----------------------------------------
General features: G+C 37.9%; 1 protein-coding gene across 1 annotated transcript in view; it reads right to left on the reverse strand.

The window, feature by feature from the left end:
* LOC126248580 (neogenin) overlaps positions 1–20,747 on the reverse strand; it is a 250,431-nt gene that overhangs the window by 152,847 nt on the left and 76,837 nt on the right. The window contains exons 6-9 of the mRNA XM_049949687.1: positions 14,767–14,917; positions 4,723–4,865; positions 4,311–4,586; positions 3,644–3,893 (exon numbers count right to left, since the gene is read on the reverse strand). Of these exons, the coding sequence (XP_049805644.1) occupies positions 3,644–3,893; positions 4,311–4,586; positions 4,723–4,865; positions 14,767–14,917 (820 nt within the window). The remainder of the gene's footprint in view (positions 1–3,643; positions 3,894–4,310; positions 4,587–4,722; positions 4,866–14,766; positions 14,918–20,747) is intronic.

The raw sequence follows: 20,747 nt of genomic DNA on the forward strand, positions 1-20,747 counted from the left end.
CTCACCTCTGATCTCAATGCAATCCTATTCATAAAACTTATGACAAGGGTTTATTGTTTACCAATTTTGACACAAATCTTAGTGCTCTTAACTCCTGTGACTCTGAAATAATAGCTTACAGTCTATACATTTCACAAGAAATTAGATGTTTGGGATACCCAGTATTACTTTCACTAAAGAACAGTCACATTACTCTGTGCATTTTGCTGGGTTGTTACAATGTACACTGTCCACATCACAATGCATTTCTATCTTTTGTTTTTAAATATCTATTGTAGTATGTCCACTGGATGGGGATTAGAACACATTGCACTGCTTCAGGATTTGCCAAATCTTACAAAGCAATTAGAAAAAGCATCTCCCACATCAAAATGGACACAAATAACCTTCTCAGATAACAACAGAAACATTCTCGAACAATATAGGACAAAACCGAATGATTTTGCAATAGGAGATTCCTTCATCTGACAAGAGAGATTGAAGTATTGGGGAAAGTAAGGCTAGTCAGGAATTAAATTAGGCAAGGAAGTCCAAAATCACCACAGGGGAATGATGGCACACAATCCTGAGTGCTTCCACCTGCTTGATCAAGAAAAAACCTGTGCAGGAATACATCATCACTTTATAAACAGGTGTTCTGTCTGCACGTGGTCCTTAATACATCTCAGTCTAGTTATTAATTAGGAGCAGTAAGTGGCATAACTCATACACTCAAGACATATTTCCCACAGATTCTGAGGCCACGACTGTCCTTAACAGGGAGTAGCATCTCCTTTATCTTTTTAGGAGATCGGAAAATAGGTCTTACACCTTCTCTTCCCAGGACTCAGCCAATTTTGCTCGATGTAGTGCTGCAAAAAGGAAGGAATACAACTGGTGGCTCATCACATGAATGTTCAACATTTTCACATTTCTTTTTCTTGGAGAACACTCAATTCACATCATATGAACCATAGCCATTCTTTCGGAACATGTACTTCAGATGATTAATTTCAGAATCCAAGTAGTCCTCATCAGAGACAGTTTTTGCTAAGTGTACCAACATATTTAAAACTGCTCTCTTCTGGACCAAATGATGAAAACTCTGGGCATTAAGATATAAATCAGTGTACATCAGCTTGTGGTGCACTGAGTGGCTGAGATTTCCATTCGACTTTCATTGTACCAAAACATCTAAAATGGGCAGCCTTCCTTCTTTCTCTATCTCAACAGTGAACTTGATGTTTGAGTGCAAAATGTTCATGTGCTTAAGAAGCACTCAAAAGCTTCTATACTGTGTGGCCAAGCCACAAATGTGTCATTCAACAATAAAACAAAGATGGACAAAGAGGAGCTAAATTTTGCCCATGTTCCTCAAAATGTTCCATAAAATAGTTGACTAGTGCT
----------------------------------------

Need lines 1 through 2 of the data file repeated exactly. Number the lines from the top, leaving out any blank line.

General features: G+C 37.9%; 1 protein-coding gene across 1 annotated transcript in view; it reads right to left on the reverse strand.

The window, feature by feature from the left end: